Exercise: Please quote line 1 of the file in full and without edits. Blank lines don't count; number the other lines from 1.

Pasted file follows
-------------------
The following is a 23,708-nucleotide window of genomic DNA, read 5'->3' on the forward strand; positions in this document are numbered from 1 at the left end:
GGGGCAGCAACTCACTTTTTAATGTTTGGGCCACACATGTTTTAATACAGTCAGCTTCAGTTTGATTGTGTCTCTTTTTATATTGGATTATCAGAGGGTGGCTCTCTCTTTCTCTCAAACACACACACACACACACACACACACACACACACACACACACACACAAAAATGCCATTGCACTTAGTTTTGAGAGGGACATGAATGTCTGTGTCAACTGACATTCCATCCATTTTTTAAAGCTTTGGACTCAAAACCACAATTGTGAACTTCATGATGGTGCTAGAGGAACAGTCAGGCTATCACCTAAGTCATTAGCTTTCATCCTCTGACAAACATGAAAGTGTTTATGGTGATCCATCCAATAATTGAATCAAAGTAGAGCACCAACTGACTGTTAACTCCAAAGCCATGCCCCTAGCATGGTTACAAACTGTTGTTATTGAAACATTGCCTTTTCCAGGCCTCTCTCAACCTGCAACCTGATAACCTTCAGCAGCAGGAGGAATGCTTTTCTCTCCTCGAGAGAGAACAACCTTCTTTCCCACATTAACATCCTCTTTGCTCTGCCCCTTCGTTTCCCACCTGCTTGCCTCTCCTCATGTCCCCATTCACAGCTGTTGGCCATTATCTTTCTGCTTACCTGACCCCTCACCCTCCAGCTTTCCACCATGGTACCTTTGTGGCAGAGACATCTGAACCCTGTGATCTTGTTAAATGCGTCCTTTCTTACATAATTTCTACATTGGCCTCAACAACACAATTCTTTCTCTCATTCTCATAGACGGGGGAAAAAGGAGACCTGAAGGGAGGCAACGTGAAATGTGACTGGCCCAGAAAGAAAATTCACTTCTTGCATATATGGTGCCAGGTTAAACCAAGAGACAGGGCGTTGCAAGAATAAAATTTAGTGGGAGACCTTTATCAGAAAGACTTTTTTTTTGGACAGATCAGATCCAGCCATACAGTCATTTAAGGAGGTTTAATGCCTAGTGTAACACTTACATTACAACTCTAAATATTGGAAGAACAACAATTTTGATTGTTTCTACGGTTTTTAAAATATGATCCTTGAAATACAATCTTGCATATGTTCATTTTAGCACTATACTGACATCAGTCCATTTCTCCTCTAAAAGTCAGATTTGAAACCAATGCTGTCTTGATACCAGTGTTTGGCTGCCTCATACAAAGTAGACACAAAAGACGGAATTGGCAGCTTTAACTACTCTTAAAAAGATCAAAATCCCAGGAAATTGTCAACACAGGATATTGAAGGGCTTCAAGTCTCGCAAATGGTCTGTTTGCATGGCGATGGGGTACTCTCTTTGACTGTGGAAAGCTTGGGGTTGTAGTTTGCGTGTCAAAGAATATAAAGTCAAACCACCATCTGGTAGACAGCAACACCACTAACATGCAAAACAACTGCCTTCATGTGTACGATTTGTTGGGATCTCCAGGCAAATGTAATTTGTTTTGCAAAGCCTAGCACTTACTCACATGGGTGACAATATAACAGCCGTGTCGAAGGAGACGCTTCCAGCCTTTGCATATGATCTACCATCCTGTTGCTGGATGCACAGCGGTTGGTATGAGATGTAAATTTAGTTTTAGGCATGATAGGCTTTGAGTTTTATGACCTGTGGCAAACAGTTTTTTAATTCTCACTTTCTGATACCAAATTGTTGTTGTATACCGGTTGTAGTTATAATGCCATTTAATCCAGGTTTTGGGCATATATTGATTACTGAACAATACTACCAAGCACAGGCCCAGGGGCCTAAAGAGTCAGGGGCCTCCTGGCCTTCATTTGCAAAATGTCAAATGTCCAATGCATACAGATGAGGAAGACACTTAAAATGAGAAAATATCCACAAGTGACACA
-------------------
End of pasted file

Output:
The following is a 23,708-nucleotide window of genomic DNA, read 5'->3' on the forward strand; positions in this document are numbered from 1 at the left end: